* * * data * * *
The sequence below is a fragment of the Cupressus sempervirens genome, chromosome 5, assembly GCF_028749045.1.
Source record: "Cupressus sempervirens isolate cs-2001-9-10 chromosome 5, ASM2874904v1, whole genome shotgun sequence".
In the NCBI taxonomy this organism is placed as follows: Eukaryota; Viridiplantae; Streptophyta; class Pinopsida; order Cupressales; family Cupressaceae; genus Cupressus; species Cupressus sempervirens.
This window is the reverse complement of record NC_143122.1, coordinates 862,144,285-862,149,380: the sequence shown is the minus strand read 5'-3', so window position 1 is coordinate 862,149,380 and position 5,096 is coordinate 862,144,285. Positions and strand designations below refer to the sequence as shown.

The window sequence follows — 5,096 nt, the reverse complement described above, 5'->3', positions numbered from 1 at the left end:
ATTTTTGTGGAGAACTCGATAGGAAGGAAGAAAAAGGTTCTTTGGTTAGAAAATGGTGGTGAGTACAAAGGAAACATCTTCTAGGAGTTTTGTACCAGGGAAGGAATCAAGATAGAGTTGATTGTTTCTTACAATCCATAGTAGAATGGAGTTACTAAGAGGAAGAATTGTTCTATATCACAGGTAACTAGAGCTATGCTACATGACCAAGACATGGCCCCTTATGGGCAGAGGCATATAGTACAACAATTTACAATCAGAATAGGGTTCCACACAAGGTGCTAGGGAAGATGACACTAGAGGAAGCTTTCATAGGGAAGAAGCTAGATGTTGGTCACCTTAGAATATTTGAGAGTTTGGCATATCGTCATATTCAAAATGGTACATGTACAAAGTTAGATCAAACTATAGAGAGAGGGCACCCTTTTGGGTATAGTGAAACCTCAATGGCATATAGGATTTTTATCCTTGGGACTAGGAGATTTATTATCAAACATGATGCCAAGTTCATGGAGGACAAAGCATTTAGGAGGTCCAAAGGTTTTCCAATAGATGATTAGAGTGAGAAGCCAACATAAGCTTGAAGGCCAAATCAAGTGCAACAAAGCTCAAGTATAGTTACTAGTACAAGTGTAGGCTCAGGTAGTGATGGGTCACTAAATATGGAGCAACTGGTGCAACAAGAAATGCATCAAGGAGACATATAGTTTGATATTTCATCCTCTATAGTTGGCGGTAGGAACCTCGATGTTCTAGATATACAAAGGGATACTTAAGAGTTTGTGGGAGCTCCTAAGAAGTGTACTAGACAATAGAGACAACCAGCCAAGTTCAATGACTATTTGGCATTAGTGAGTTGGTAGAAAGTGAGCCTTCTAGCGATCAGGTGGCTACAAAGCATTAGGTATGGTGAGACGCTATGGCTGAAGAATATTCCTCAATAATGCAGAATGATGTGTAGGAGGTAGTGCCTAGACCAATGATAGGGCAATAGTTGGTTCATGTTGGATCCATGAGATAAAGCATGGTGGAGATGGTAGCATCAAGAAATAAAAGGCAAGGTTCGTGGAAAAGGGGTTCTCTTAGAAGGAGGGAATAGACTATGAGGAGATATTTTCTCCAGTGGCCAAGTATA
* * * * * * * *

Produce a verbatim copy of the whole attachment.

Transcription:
The sequence below is a fragment of the Cupressus sempervirens genome, chromosome 5, assembly GCF_028749045.1.
Source record: "Cupressus sempervirens isolate cs-2001-9-10 chromosome 5, ASM2874904v1, whole genome shotgun sequence".
In the NCBI taxonomy this organism is placed as follows: Eukaryota; Viridiplantae; Streptophyta; class Pinopsida; order Cupressales; family Cupressaceae; genus Cupressus; species Cupressus sempervirens.
This window is the reverse complement of record NC_143122.1, coordinates 862,144,285-862,149,380: the sequence shown is the minus strand read 5'-3', so window position 1 is coordinate 862,149,380 and position 5,096 is coordinate 862,144,285. Positions and strand designations below refer to the sequence as shown.

The window sequence follows — 5,096 nt, the reverse complement described above, 5'->3', positions numbered from 1 at the left end:
ATTTTTGTGGAGAACTCGATAGGAAGGAAGAAAAAGGTTCTTTGGTTAGAAAATGGTGGTGAGTACAAAGGAAACATCTTCTAGGAGTTTTGTACCAGGGAAGGAATCAAGATAGAGTTGATTGTTTCTTACAATCCATAGTAGAATGGAGTTACTAAGAGGAAGAATTGTTCTATATCACAGGTAACTAGAGCTATGCTACATGACCAAGACATGGCCCCTTATGGGCAGAGGCATATAGTACAACAATTTACAATCAGAATAGGGTTCCACACAAGGTGCTAGGGAAGATGACACTAGAGGAAGCTTTCATAGGGAAGAAGCTAGATGTTGGTCACCTTAGAATATTTGAGAGTTTGGCATATCGTCATATTCAAAATGGTACATGTACAAAGTTAGATCAAACTATAGAGAGAGGGCACCCTTTTGGGTATAGTGAAACCTCAATGGCATATAGGATTTTTATCCTTGGGACTAGGAGATTTATTATCAAACATGATGCCAAGTTCATGGAGGACAAAGCATTTAGGAGGTCCAAAGGTTTTCCAATAGATGATTAGAGTGAGAAGCCAACATAAGCTTGAAGGCCAAATCAAGTGCAACAAAGCTCAAGTATAGTTACTAGTACAAGTGTAGGCTCAGGTAGTGATGGGTCACTAAATATGGAGCAACTGGTGCAACAAGAAATGCATCAAGGAGACATATAGTTTGATATTTCATCCTCTATAGTTGGCGGTAGGAACCTCGATGTTCTAGATATACAAAGGGATACTTAAGAGTTTGTGGGAGCTCCTAAGAAGTGTACTAGACAATAGAGACAACCAGCCAAGTTCAATGACTATTTGGCATTAGTGAGTTGGTAGAAAGTGAGCCTTCTAGCGATCAGGTGGCTACAAAGCATTAGGTATGGTGAGACGCTATGGCTGAAGAATATTCCTCAATAATGCAGAATGATGTGTAGGAGGTAGTGCCTAGACCAATGATAGGGCAATAGTTGGTTCATGTTGGATCCATGAGATAAAGCATGGTGGAGATGGTAGCATCAAGAAATAAAAGGCAAGGTTCGTGGAAAAGGGGTTCTCTTAGAAGGAGGGAATAGACTATGAGGAGATATTTTCTCCAGTGGCCAAGTATA